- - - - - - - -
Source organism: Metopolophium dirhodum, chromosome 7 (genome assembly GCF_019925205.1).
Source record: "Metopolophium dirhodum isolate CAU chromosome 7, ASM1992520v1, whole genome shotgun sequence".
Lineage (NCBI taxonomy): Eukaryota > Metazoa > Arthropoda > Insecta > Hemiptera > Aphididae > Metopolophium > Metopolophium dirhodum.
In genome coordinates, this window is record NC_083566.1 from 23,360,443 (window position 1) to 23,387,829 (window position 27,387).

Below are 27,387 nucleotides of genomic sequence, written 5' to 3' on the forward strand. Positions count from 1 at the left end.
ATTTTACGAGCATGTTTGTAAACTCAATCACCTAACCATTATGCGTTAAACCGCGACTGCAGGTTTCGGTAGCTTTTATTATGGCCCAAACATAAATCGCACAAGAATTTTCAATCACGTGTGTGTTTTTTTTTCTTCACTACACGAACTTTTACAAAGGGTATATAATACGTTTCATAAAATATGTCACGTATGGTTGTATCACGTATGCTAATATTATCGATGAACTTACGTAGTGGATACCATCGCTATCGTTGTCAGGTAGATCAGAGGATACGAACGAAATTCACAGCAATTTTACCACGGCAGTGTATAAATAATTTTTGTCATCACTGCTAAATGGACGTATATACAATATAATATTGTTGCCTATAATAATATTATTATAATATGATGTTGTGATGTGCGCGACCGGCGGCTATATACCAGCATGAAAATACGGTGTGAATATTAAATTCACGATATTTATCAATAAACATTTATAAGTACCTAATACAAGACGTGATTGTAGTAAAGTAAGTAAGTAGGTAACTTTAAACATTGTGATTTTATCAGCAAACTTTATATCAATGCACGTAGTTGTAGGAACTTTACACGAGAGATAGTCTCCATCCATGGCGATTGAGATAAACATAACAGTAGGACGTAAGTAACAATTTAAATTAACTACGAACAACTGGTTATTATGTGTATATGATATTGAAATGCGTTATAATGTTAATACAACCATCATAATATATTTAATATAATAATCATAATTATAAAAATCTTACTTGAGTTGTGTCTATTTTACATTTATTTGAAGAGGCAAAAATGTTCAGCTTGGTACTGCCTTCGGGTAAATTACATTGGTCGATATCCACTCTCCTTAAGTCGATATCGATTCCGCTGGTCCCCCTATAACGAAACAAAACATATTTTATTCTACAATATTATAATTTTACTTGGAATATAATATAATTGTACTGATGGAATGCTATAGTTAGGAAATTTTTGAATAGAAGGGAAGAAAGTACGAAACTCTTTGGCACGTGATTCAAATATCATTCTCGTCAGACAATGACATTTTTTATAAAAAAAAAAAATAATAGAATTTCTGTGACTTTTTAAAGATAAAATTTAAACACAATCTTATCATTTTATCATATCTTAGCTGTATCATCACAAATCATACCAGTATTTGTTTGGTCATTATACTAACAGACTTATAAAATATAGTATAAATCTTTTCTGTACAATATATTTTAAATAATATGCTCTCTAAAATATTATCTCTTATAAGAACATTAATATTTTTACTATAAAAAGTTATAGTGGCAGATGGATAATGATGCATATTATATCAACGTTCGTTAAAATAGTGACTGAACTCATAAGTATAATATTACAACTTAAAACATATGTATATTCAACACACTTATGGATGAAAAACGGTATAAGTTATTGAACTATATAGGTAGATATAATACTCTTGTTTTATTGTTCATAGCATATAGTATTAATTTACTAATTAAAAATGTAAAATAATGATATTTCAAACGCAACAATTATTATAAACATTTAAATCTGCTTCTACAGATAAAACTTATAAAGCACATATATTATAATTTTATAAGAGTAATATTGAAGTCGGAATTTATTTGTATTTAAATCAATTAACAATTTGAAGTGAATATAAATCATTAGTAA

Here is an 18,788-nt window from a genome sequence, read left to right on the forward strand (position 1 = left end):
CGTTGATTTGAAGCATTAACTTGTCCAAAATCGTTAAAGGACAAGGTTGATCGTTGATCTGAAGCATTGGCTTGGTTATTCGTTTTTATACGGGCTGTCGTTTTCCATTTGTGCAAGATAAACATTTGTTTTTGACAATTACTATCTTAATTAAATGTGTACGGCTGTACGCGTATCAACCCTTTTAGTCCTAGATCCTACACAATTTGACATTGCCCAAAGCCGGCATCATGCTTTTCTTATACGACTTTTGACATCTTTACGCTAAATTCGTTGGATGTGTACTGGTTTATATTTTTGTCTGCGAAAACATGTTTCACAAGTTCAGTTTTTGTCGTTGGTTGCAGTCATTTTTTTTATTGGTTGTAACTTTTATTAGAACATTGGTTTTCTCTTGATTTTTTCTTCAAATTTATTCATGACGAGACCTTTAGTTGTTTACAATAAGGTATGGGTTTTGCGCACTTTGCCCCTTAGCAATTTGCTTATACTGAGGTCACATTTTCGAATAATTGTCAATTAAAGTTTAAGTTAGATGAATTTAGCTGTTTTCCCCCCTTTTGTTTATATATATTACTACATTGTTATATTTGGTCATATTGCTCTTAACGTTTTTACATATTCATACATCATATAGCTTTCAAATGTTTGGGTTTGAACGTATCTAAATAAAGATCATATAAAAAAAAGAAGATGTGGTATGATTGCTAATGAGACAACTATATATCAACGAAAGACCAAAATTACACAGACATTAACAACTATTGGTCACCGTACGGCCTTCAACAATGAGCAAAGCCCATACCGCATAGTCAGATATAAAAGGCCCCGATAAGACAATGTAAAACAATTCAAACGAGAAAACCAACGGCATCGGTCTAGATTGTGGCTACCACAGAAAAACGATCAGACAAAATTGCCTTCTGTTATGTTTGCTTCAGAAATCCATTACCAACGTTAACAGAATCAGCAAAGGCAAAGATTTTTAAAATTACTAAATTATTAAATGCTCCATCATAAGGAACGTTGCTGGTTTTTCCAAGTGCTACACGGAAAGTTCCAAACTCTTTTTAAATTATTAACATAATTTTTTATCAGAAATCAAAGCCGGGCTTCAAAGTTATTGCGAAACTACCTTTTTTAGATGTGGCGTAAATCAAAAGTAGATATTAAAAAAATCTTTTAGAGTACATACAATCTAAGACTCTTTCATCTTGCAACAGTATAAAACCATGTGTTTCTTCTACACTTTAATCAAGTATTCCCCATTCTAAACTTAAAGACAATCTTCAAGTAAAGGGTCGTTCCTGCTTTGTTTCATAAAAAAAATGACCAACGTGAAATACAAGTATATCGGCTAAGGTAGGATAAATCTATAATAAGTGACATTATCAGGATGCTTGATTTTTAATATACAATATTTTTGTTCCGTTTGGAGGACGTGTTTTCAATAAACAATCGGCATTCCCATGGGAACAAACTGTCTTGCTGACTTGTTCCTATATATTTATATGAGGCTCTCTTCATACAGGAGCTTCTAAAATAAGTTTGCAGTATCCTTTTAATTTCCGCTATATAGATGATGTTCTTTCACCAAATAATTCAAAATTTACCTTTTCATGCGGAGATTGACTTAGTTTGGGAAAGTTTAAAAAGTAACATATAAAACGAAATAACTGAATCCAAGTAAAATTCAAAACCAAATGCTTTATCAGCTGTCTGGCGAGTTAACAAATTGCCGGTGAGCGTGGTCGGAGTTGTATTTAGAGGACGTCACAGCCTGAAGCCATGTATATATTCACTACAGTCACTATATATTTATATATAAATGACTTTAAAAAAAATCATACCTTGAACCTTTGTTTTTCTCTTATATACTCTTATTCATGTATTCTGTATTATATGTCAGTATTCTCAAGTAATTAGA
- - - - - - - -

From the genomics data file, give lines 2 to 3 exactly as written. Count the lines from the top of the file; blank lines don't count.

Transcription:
Source record: "Metopolophium dirhodum isolate CAU chromosome 7, ASM1992520v1, whole genome shotgun sequence".
Lineage (NCBI taxonomy): Eukaryota > Metazoa > Arthropoda > Insecta > Hemiptera > Aphididae > Metopolophium > Metopolophium dirhodum.